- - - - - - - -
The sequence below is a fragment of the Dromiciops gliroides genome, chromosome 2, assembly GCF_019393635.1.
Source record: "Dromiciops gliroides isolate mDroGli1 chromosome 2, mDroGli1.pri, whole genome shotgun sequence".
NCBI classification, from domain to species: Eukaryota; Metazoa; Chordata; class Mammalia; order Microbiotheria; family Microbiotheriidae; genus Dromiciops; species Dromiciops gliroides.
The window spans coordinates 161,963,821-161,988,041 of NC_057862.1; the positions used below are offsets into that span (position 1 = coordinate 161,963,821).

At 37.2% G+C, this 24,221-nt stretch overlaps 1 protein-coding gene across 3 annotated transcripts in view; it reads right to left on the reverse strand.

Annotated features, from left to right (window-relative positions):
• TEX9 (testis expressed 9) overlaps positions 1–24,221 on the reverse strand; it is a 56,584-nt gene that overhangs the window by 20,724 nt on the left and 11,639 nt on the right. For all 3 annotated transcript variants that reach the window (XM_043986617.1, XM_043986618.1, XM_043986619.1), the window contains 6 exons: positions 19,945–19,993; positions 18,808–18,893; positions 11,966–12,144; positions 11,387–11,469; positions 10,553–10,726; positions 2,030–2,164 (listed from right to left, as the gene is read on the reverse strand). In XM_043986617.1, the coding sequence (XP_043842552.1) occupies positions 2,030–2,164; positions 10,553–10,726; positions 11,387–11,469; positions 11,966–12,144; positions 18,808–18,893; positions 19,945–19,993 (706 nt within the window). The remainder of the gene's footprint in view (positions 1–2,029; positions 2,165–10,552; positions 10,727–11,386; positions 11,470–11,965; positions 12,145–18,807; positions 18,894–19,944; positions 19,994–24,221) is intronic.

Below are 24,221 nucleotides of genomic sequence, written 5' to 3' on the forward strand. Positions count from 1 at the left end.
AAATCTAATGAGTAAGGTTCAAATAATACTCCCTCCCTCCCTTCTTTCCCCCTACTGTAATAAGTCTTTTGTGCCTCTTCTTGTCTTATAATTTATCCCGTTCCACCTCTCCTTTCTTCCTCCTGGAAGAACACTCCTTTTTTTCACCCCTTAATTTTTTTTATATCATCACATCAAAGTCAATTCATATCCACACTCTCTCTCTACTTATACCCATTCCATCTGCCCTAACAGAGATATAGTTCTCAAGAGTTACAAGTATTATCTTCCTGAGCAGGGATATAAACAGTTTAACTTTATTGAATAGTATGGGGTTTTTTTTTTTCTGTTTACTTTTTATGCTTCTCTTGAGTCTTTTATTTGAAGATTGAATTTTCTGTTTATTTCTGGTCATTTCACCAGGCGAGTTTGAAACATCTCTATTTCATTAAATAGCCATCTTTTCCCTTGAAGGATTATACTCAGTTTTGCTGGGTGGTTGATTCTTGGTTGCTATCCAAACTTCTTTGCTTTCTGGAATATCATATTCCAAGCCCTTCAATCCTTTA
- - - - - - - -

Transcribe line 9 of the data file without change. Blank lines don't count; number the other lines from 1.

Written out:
AAATCTAATGAGTAAGGTTCAAATAATACTCCCTCCCTCCCTTCTTTCCCCCTACTGTAATAAGTCTTTTGTGCCTCTTCTTGTCTTATAATTTATCCCGTTCCACCTCTCCTTTCTTCCTCCTGGAAGAACACTCCTTTTTTTCACCCCTTAATTTTTTTTATATCATCACATCAAAGTCAATTCATATCCACACTCTCTCTCTACTTATACCCATTCCATCTGCCCTAACAGAGATATAGTTCTCAAGAGTTACAAGTATTATCTTCCTGAGCAGGGATATAAACAGTTTAACTTTATTGAATAGTATGGGGTTTTTTTTTTTCTGTTTACTTTTTATGCTTCTCTTGAGTCTTTTATTTGAAGATTGAATTTTCTGTTTATTTCTGGTCATTTCACCAGGCGAGTTTGAAACATCTCTATTTCATTAAATAGCCATCTTTTCCCTTGAAGGATTATACTCAGTTTTGCTGGGTGGTTGATTCTTGGTTGCTATCCAAACTTCTTTGCTTTCTGGAATATCATATTCCAAGCCCTTCAATCCTTTA